Please Note: A Beka does not sell their materials to Exodus Books. The following overview is meant to help you evaluate A Beka as a curriculum, and give you some other options to consider as well.
A Beka's math program is a complete course for grades K-12. Comprehensive math programs can be hard to use because upper and lower level instruction are treated the same. A Beka's course develops with students. Those who use A Beka texts for student-directed work should know that the upper level math books require more teacher involvement, but there is plenty of support.
How Do These Work?
Grades K-6 cover basic arithmetic. The kindergarten text focuses on counting, number recognition and simple addition, and from there students learn all the basics as well as fractions, decimals, basic geometry, and simple algebra. Some feel the elementary levels are too slow, but by sixth grade, students have learned everything they'd encounter in a comparable course. Each lesson includes lots of review. New topics are introduced thoroughly and reviewed often.
Grades 7-12 are less review-oriented. This is largely because the concepts build on each other, and too much backtrack would impede progress. The texts are faster moving, and you'll probably need to interact with your students more—you don't need to be a math genius yourself, though, since the teacher materials are clear and thorough.
There are a variety of materials for each level. At the core is the student worktext and answer key. K-2 are the only levels with a teacher guide; each student worktext page is reproduced in reduced size and includes teaching tips, lesson objectives, and notes. All other levels have an answer key, which is simply a reproduction of the student text with answers, and includes an appendix of teacher notes and objectives. Detailed plans for every lesson are in the curriculum book for each level—the plans walk you through preparation and in-class presentation.
Worktexts are in full color. The elementary texts have engaging illustrations; the junior high and high school texts are largely un-illustrated, though Consumer Mathematics and Plane Geometry have lots of photographs. Everything the student needs to know is in the student text—students read a portion of text, followed by plenty of examples and a problem set. While these texts are intended to be consumable workbooks, you could have your kids record their answers on a separate sheet of paper.
The teacher keys only include answers to problems. Solution keys are available for all upper level texts (anything after sixth grade) and include solutions for all in-text problems; test and quiz keys include solutions and answers. Each book includes an average of 170 lessons, one a day for a standard school year.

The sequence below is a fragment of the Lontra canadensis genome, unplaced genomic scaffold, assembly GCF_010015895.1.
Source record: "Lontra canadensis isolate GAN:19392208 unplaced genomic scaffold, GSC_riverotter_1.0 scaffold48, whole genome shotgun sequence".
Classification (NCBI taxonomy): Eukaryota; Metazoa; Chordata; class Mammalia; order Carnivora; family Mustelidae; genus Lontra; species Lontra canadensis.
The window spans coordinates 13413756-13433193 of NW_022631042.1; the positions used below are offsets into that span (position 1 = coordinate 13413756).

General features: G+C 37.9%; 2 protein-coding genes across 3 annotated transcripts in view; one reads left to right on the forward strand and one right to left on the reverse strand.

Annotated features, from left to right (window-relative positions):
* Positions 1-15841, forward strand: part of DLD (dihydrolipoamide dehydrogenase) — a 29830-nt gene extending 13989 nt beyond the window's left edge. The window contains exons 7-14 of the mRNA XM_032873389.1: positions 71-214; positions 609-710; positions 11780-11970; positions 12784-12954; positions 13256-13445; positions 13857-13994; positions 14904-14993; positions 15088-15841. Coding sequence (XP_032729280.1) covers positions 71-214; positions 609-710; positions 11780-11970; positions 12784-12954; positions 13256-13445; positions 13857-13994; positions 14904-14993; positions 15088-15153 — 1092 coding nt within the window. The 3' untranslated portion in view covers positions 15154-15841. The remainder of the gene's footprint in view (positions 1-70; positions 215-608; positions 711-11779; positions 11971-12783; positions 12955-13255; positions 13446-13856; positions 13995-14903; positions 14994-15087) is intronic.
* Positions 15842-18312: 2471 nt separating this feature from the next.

For each level there is a test/quiz book and a test/quiz key. Grades 1-6 include a consumable speed drills book and a speed drills key designed for review and reinforcement. There are no drill books for the older grades because there is plenty of review in the problem sets. For grades K-6 there are a variety of supplementary materials, from charts and flashcards to suggestions for math games. While these can be fun and even instructional, none of them are necessary for successful use of the course material.
The text for seventh grade is Basic Mathematics, largely a bridge review and introduction to basic concepts elaborated in later texts. Students exceptionally good at math could probably skip this level. Pre-Algebra, Algebra I, and Algebra II are the next three texts, followed by geometry. There are two choices for geometry. Plane Geometry is traditional Euclidean geometry with proofs; Analytic Geometry is a more modern approach based on the principles of algebra. The final book in the course is Trigonometry which provides students the basis for calculus and physics study.
There are two optional texts for high school students, Consumer Mathematics and Business Mathematics. These are intended to replace, not to be used simultaneously or consecutively, with the other texts. While students could work through both texts, it's probably best to choose one or the other. Consumer Mathematics deals with balancing a checkbook, budgeting and other elements of private economics, while Business Mathematics is more accounting-oriented and deals with similar issues from the corporate standpoint. These are useful texts if your student wants to pursue accounting or business studies, or if you don't see the need for learning advanced math.
Our Honest Opinion:
A Beka is a long-time publisher of Christian curriculum. Their math program is the result of years of research and revision, reflected in its ease of use for both student and teacher. Like other A Beka subject courses, this one is equally adaptable for student or teacher directed use. If your child is good at math, handing him the text and grading his work will probably suffice; if he struggles, following the outlined lesson plans is likely the best choice.
The authors have adapted the material to suit each grade level, so students' ages and maturing learning styles are accommodated. If you plan to switch to or from A Beka, it's best to do so between sixth and seventh grade. If you want to continue following the incremental method after the elementary grades, Saxon would be a good choice. For the mastery-oriented style of the later texts, Singapore's Primary Math series would make good foundational texts in the early grades.
Review by C. Hollis Crossman
C. Hollis Crossman used to be a child. Now he is a husband and father, teaches adult Sunday school in his Presbyterian congregation, and likes weird stuff. He might be a mythical creature, but he's definitely not a centaur. Read more of his reviews here.
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